There is no doubt that our world excels at creating data, of all types and of all origins, in a context of datification, especially with the growth of connected objects.
Data is now the new oil for all companies, regardless of size.
- Although this statement needs to be nuanced, if only because data is an inexhaustible resource, it is a good illustration of the fact that a company must be able to extract the value of its internal and/or external data, or risk putting themselves in danger in a context where their competitors are doing this.
- However, even if the data must be processed, the refining of this new black gold only makes sense because it answers a concrete business challenge. In other words, if we focus on data and not the business challenges that need addressing, how do we know we have the right data?
And it's to address these challenges that we need technologies like IoT, Big Data, and machine learning.
Internet of Things
The Internet of Things is the link between connected objects. It allows the connection of devices and the collection of data to ultimately enable its valuation.
The data generated has a wide range of uses, but is generally seen as a means of determining the health and status of objects, whether inanimate or alive.
The Internet of Things is moving into virtually every industry, opening up new opportunities and new security threats.
The opportunities include:
- Improving the customer, employee and citizen experience - creating smart spaces and places, digital workplaces and smart cities.
- Optimization of operations: In all sectors, companies anticipate failures before they occur, reduce unplanned downtime, improve the safety of workers and citizens through constant monitoring and a faster response time.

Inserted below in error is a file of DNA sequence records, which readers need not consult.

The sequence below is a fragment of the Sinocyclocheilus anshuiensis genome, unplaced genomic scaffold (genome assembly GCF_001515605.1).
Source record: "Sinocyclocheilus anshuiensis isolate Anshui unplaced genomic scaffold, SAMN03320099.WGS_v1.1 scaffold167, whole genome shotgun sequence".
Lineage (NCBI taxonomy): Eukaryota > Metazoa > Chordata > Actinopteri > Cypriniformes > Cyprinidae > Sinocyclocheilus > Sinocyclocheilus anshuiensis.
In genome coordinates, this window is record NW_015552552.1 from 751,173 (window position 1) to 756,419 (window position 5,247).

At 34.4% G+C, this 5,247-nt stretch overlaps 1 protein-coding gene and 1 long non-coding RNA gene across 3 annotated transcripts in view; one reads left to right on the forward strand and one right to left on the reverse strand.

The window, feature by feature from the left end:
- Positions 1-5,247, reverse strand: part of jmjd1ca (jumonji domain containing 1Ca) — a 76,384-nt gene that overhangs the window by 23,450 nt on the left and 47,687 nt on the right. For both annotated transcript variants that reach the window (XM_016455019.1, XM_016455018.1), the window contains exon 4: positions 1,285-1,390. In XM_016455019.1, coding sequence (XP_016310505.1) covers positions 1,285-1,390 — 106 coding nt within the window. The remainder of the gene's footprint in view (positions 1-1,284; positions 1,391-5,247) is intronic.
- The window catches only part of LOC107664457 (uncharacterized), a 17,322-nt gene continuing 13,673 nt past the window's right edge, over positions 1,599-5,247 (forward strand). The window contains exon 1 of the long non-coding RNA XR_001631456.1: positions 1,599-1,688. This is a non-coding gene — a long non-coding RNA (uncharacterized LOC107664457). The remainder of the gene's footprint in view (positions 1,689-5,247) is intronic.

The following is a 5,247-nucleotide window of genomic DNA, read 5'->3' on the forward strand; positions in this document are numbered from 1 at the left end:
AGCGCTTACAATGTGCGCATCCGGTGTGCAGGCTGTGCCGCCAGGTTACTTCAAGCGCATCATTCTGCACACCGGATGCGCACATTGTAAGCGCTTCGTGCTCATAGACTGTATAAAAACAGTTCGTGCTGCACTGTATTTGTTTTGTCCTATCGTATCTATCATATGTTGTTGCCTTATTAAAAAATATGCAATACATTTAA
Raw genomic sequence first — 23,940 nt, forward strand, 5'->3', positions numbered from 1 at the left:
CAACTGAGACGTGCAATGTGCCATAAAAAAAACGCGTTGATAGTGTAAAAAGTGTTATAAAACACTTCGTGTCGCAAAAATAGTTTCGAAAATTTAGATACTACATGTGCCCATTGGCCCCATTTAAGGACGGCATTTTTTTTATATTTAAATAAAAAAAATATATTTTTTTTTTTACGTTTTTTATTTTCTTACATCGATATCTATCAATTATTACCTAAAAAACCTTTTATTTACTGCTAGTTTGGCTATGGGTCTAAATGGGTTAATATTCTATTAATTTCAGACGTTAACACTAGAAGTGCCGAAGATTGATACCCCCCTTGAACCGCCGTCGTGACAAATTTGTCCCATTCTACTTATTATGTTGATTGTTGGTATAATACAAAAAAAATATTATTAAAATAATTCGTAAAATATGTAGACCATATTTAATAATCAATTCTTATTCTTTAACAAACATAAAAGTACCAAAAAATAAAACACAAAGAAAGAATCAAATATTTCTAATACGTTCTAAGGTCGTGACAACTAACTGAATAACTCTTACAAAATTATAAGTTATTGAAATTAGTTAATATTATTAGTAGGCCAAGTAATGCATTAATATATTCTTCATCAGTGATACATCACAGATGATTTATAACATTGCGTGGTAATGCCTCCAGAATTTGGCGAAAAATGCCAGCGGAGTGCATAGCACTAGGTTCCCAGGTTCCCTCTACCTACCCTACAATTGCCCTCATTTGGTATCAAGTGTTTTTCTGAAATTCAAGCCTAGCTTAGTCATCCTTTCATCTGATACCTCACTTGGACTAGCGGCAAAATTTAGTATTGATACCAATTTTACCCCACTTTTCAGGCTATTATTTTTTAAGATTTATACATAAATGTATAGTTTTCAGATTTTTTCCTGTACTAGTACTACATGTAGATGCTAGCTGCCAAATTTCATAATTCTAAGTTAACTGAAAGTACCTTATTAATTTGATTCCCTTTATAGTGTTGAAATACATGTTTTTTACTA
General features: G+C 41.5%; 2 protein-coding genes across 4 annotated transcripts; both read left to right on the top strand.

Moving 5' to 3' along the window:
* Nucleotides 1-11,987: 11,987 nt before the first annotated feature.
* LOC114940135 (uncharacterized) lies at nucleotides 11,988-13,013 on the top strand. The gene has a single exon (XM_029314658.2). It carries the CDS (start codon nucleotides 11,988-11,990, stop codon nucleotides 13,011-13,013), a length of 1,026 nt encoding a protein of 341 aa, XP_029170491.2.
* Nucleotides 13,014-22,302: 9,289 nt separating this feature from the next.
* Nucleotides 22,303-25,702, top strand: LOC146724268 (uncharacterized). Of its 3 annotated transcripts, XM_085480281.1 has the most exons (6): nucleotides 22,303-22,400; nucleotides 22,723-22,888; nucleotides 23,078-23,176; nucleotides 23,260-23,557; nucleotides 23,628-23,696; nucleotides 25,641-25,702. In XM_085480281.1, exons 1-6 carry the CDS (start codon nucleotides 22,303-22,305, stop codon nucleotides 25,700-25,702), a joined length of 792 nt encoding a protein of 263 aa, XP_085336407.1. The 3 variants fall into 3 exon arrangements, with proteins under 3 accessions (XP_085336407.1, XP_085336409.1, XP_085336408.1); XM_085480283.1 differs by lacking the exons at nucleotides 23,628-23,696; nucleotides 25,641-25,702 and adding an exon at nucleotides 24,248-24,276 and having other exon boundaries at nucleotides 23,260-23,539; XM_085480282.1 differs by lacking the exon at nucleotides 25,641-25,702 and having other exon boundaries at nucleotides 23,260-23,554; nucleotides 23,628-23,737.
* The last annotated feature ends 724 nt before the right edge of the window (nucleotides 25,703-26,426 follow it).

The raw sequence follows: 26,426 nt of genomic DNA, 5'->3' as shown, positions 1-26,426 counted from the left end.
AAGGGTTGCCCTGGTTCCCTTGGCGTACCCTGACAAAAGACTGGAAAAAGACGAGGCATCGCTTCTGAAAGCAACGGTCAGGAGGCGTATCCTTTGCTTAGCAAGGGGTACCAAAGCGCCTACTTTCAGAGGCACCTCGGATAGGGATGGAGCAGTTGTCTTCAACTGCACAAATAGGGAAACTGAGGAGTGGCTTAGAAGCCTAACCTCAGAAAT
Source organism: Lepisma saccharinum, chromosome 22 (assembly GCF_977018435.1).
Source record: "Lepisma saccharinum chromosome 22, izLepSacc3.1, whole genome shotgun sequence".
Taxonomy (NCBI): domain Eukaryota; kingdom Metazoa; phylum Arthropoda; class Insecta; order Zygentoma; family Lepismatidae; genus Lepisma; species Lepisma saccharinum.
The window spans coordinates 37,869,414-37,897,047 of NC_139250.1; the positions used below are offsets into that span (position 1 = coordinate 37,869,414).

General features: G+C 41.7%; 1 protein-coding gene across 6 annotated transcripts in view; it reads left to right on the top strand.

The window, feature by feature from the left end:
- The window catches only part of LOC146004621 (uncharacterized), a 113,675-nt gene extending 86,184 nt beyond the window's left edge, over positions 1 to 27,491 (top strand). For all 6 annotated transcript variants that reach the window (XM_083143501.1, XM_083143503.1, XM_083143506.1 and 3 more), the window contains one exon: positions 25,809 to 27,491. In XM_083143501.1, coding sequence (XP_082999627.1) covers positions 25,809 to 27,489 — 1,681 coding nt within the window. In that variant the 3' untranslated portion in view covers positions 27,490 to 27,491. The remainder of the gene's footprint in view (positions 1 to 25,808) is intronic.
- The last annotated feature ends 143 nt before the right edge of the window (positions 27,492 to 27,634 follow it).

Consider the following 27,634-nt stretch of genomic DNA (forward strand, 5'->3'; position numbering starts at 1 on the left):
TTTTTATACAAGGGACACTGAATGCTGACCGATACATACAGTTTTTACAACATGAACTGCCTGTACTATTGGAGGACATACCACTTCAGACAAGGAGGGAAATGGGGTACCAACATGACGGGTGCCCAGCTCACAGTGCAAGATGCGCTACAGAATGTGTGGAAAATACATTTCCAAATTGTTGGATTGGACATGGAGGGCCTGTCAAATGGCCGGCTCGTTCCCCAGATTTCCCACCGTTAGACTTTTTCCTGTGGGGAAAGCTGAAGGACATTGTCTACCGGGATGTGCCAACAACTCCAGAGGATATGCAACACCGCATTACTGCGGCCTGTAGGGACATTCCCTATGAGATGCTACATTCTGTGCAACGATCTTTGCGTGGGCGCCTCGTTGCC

Big Data refers to the processing of data sets that are so large that they become difficult to process with traditional database management tools.
The 3 Vs
- Volume: represents the total quantity of the data collected.
For example: transforming the terabytes of Tweets created daily into a thorough analysis on the opinions of a product.
- Velocity: refers to the speed at which data is generated, captured, and processed.
For example: analyzing in real time the large volume of events to identify potential frauds.
- Variety: refers to the form of structured or unstructured data (text, sensor data, sound, video, files, logs).
For example: Using video feeds from surveillance cameras to manage points of interest
Sometimes veracity is also mentioned to qualify the accuracy and validity of the data.
Artificial intelligence is a generic term that refers to the ability of systems to learn on their own, allowing them to respond autonomously to signals from the outside world.
As a user, we constantly resort to artificial intelligence without even noticing it. This is particularly the case when we ask Siri to do a search for us or when Amazon recommends products based on our purchase history.
Autonomous cars and automated recognition also rely on artificial intelligence.
But what is the link between all these technologies?
In our connected world, the Internet of Things is the data capture, Big Data is the fuel and artificial intelligence is the brain.
Devices connected to the Internet of Things generate large amounts of data that will all be collected.
This data is stored and processed.
Machine learning will then use these huge oceans of data to improve processes and increase system autonomy.
Where to start?
To take operations to another level, be more efficient and stand out, companies need the information generated from the data to be used to address their most pressing challenges.
From this perspective, the first step is to identify these challenges, the data required to respond to them and to evaluate the efforts and resources required.
Present and its partners can help you evaluate your options based on technologies in the market.